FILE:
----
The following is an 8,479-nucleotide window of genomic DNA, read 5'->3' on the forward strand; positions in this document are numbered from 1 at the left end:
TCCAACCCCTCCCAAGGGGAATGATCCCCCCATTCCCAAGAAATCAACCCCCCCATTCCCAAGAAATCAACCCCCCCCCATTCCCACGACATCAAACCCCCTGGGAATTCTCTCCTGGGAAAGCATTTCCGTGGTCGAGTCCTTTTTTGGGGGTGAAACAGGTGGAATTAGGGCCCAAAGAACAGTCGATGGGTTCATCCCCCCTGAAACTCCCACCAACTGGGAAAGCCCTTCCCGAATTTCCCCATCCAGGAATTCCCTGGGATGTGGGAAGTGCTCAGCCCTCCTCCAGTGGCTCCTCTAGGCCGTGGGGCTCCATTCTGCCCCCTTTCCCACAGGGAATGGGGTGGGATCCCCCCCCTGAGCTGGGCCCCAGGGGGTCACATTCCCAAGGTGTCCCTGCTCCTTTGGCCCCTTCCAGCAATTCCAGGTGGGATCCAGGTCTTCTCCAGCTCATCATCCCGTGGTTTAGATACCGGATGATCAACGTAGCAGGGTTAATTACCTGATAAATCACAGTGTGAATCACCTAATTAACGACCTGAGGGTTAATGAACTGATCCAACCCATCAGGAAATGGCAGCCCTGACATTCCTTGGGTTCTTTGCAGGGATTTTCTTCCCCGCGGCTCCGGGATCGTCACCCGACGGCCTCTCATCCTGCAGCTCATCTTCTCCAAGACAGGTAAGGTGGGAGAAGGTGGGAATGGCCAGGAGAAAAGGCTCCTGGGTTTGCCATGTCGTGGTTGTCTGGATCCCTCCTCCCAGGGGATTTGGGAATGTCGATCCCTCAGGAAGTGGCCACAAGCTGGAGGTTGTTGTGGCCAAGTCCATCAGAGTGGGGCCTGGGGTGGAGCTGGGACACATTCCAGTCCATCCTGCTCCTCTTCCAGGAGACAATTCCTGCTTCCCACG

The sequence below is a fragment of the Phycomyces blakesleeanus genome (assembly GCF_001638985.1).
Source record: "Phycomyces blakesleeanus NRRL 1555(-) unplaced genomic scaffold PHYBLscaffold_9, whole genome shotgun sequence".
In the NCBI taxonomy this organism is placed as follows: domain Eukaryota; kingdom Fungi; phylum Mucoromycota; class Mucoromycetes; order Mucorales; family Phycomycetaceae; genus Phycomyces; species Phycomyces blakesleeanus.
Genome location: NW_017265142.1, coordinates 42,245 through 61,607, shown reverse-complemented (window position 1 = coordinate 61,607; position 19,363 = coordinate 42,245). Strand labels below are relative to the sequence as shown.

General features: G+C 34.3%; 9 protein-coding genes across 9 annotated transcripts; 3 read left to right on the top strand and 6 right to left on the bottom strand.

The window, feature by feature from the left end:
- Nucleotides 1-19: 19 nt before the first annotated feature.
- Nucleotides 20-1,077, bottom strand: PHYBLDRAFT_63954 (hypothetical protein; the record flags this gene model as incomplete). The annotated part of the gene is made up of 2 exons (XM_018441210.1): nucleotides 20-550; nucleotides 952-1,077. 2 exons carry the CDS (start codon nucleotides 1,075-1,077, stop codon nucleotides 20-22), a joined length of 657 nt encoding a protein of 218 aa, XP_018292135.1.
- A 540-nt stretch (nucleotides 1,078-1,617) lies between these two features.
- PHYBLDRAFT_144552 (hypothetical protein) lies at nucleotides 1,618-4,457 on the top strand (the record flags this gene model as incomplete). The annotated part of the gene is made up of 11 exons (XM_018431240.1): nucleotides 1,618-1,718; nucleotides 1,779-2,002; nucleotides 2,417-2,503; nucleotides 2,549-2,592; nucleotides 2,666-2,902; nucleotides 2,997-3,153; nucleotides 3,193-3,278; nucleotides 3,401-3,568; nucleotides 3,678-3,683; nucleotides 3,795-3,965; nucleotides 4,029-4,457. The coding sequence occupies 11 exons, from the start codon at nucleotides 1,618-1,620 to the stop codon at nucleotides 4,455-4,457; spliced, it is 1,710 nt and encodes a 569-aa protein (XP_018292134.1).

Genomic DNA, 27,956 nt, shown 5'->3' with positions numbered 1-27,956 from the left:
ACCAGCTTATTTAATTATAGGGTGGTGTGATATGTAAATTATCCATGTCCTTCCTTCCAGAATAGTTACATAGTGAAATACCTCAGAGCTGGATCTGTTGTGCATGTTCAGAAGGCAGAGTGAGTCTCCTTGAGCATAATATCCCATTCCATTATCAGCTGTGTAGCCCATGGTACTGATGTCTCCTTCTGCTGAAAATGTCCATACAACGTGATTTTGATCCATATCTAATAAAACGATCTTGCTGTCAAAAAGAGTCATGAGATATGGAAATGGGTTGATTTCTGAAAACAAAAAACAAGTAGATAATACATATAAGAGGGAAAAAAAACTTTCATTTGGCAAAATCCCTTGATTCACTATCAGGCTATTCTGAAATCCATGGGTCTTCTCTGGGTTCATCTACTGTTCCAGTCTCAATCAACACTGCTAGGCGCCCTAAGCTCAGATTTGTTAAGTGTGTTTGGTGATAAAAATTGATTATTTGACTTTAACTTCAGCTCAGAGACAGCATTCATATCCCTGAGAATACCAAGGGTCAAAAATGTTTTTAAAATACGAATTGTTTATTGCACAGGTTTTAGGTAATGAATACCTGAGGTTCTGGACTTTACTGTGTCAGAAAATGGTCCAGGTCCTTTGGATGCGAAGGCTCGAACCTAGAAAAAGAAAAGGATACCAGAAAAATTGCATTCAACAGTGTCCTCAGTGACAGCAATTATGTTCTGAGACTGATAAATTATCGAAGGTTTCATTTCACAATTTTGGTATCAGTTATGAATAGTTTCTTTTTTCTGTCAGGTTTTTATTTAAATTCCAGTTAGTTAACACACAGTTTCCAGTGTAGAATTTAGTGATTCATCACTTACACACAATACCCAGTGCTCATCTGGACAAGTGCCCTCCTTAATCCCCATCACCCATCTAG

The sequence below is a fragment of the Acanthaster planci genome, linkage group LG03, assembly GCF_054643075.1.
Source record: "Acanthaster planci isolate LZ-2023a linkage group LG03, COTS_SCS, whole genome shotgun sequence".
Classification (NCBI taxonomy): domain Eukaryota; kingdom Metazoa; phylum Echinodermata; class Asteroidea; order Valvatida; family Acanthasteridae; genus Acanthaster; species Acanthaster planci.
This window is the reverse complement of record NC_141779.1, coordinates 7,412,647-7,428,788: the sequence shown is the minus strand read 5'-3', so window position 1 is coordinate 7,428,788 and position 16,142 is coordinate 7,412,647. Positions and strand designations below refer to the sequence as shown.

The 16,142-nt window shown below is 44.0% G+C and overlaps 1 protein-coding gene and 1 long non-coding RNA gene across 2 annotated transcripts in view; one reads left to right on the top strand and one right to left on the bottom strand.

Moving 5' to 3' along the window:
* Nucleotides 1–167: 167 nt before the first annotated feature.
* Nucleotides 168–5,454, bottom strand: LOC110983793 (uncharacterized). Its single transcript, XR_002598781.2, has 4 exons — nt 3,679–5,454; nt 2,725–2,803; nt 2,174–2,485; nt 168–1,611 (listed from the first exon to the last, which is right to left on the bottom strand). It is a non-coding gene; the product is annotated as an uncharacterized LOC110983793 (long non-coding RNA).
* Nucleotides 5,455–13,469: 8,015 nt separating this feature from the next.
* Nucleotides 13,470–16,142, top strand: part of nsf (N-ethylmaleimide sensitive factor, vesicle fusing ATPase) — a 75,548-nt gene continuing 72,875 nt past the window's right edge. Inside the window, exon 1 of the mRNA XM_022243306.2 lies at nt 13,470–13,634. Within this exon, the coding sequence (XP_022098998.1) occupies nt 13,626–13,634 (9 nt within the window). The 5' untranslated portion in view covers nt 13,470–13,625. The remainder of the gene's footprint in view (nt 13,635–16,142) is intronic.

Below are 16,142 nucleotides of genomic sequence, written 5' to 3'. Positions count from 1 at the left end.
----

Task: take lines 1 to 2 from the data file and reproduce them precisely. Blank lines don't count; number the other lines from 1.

The following is an 8,479-nucleotide window of genomic DNA, read 5'->3' on the forward strand; positions in this document are numbered from 1 at the left end:
TCCAACCCCTCCCAAGGGGAATGATCCCCCCATTCCCAAGAAATCAACCCCCCCATTCCCAAGAAATCAACCCCCCCCCATTCCCACGACATCAAACCCCCTGGGAATTCTCTCCTGGGAAAGCATTTCCGTGGTCGAGTCCTTTTTTGGGGGTGAAACAGGTGGAATTAGGGCCCAAAGAACAGTCGATGGGTTCATCCCCCCTGAAACTCCCACCAACTGGGAAAGCCCTTCCCGAATTTCCCCATCCAGGAATTCCCTGGGATGTGGGAAGTGCTCAGCCCTCCTCCAGTGGCTCCTCTAGGCCGTGGGGCTCCATTCTGCCCCCTTTCCCACAGGGAATGGGGTGGGATCCCCCCCCTGAGCTGGGCCCCAGGGGGTCACATTCCCAAGGTGTCCCTGCTCCTTTGGCCCCTTCCAGCAATTCCAGGTGGGATCCAGGTCTTCTCCAGCTCATCATCCCGTGGTTTAGATACCGGATGATCAACGTAGCAGGGTTAATTACCTGATAAATCACAGTGTGAATCACCTAATTAACGACCTGAGGGTTAATGAACTGATCCAACCCATCAGGAAATGGCAGCCCTGACATTCCTTGGGTTCTTTGCAGGGATTTTCTTCCCCGCGGCTCCGGGATCGTCACCCGACGGCCTCTCATCCTGCAGCTCATCTTCTCCAAGACAGGTAAGGTGGGAGAAGGTGGGAATGGCCAGGAGAAAAGGCTCCTGGGTTTGCCATGTCGTGGTTGTCTGGATCCCTCCTCCCAGGGGATTTGGGAATGTCGATCCCTCAGGAAGTGGCCACAAGCTGGAGGTTGTTGTGGCCAAGTCCATCAGAGTGGGGCCTGGGGTGGAGCTGGGACACATTCCAGTCCATCCTGCTCCTCTTCCAGGAGACAATTCCTGCTTCCCACG